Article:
Michael Bloomberg, Mayor since 2001, has also governed in a distinctly non-partisan manner.  While bringing his acumen as a highly successful businessman to his job as Mayor, he continued many of the policies and initiatives Giuliani had first championed.  Although he too ran as a Republican, he has governed as a pragmatic moderate.  He officially changed his Party affiliation to Independent just a short time into his first term.  Under his watch the City has seen unprecedented reductions in crime, a steadily increasing tax base, and wholesale improvements in the important “quality of life” issues that affect new Yorkers daily. 

This recent Mayoral history only serves to emphasize the evolution of this very unique job.  Weiner has neither the experience nor temperament to assume the mantel of his two immediate predecessors.    It is a sad fact that the current filed of Mayoral hopefuls is as lackluster as it is.  Weiner’s entry into the race has already altered the dynamics of the Democratic primary campaign which is further proof of the overall weakness of the contenders. 


The case of Eliot Spitzer is different in significant ways although the scandal that drove him from the Governor’s Mansion in 2008 after a scant 14 months in Office.  He had been a very effective state Attorney General aggressively prosecuting Wall Street white collar criminals scoring several high profile convictions.  After his identity was revealed as a client of a high-end prostitution operation he was forced to resign.  He was alleged to have spent over $80,000 for the services of prostitutes while Governor.  Since his shocking public disgrace he has slowly emerged back into public life as a part time commentator for MSNBC and CNN most notably.

Spitzer, running for City Comptroller, is seeking a far lower profile job than any he has previously held.  The Comptroller is an Office that most New Yorkers give little thought too.  The position is, however, vitally important to the fiscal management of the City as well as the administration of public employee pension funds as well as all matters of how the City’s money is managed.  He, unlike Weiner, is qualified for the Office he now pursues.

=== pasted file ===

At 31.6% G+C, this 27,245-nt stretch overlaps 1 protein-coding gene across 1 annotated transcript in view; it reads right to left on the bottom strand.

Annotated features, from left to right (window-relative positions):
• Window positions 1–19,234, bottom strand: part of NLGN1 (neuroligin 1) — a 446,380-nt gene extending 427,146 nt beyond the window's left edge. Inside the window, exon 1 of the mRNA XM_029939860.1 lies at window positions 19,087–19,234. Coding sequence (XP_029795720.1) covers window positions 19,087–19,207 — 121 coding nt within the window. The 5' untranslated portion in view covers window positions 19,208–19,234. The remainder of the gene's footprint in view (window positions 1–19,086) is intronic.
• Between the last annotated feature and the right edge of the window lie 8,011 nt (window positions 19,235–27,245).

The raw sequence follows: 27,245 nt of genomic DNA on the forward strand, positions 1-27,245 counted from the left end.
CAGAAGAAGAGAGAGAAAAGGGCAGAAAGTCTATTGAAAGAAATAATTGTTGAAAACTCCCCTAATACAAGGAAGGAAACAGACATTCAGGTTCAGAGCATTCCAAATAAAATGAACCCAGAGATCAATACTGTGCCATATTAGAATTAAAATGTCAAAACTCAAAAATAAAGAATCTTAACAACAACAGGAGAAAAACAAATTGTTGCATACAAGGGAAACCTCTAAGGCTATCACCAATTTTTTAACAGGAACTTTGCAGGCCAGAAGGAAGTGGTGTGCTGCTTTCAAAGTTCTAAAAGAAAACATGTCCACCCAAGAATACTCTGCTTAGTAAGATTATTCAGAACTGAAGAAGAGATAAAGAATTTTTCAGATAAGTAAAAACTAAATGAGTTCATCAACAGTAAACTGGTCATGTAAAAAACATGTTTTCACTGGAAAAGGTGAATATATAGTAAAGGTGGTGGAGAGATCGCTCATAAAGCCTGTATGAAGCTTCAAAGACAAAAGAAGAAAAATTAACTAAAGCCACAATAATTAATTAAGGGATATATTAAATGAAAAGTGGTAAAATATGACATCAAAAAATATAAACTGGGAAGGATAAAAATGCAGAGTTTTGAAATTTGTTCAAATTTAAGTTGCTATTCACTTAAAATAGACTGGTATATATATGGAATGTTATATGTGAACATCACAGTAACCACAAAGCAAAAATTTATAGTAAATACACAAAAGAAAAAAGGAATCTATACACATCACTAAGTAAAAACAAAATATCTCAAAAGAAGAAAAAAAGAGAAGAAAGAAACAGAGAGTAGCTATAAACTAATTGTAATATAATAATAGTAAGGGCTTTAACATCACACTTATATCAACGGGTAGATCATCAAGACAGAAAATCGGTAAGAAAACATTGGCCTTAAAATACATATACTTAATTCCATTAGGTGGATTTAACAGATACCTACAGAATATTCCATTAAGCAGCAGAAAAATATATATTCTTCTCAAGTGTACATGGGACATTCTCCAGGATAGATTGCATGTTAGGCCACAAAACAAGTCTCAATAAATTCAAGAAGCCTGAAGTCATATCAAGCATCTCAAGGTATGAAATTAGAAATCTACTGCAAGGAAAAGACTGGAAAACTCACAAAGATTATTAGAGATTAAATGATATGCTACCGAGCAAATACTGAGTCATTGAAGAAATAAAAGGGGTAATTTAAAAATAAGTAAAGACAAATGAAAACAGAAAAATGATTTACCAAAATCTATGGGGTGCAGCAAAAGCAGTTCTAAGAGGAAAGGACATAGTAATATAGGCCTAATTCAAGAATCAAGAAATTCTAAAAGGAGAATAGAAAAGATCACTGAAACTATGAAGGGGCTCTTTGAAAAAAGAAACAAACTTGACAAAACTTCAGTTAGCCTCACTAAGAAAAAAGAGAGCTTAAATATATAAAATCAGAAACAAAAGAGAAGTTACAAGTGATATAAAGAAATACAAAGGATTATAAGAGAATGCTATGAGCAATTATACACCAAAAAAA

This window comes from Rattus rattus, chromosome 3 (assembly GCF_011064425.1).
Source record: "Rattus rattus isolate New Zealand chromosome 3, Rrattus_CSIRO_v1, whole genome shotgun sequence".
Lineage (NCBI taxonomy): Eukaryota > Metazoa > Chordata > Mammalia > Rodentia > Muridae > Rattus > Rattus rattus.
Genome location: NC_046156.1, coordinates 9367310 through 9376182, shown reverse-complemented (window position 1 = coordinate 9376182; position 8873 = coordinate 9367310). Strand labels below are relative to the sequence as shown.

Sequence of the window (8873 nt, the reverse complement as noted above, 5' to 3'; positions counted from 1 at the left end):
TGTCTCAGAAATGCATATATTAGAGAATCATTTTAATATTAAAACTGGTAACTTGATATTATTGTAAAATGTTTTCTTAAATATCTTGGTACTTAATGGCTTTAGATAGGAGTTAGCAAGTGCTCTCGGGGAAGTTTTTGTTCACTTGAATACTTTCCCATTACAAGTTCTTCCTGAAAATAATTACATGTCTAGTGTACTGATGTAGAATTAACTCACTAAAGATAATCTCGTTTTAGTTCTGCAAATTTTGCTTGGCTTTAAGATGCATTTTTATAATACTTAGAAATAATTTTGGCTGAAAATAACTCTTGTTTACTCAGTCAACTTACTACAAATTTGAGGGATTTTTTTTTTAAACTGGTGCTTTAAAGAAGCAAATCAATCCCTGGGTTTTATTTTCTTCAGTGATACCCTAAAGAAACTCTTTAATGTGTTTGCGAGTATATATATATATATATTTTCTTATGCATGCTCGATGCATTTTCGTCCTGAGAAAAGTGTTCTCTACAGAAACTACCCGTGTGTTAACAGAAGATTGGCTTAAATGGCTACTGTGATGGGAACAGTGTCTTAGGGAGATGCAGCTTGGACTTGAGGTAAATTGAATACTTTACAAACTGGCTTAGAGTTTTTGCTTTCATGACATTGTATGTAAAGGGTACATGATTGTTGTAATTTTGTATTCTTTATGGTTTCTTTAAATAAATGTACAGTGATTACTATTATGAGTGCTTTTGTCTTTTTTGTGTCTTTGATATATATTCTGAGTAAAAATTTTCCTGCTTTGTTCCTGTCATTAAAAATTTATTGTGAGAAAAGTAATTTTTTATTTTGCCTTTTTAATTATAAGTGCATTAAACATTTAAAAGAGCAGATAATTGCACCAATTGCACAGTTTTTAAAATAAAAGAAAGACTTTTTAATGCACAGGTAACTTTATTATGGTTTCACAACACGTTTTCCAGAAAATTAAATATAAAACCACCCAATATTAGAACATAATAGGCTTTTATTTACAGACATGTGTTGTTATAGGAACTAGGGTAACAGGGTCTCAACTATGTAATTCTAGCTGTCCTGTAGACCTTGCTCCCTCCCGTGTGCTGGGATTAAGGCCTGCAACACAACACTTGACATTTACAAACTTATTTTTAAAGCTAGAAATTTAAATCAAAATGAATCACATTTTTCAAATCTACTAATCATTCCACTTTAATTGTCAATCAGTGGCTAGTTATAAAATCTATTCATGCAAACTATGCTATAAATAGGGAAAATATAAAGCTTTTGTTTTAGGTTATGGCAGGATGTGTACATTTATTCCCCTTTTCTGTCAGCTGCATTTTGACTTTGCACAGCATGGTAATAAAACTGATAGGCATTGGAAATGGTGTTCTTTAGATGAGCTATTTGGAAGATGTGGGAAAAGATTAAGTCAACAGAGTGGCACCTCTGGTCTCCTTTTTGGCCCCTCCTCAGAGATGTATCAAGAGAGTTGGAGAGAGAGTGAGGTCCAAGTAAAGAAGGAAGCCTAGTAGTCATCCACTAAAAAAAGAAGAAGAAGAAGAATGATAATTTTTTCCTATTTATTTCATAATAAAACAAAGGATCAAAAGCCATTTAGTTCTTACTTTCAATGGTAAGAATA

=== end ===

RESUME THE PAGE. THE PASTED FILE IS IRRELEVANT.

Since announcing his candidacy just four days ago he has embarked on a whirlwind “apology tour” on morning news shows and other public appearances. During a televised interview earlier this week, he teared up as he explained the “pain” that his scandal has caused him and that his problem was related to unfulfilled sexual “urges”.  Apparently he has found a legal outlet for his urges since leaving Albany with his tail between his legs and his reputation forever marred.

Spitzer likely would be an effective and able Comptroller although his whore-mongering presents questions of judgment, discretion, and character.  If anything his entry into City politics is already causing problems for Weiner; any hopes Weiner once harbored that the public would forget about his sexting scandal have been demolished by Spitzer’s sudden candidacy.


The history of New York City politics is rife with scandals of every conceivable ilk.  The same can be said for State politics as well.  A thick artery of corruption runs through the various legislative bodies locally and statewide.  But the dual scandals of Spitzer and Weiner have not been those of greed, avarice, extortion, nepotism, bribery, payoffs or payouts.  No, these two men have transgressed recklessly in their personal lives while holding public office.  Such transgressions are not as readily forgiven and forgotten by NYC voters.  It some subtle ways their past behavior is more difficult for your average New Yorker to fully understand.  There is an entire bloc of voters of a certain age who simply do not know much, if anything about texting let alone sexting.  Still other voters have difficulty comprehending why the Governor of The State of New York could allow himself to be caught in a prostitution scandal.  These are real questions and they should not be discounted casually.  Holding public office requires the endowment of public trust and the blatant errors in judgment Spitzer and Weiner are guilty of speaks directly to that intangible idea of the public trust.  Both of these many have already broken the trust once given to them by the voters who put them in Office.  We all need to think long and hard as we consider the candidates, their qualifications, qualities, abilities and personalities.  Hopefully more respectable candidates will emerge to prevent the return of these flawed men to public office.


Copyright The Brooding Cynyx 2013 © All Rights Reserved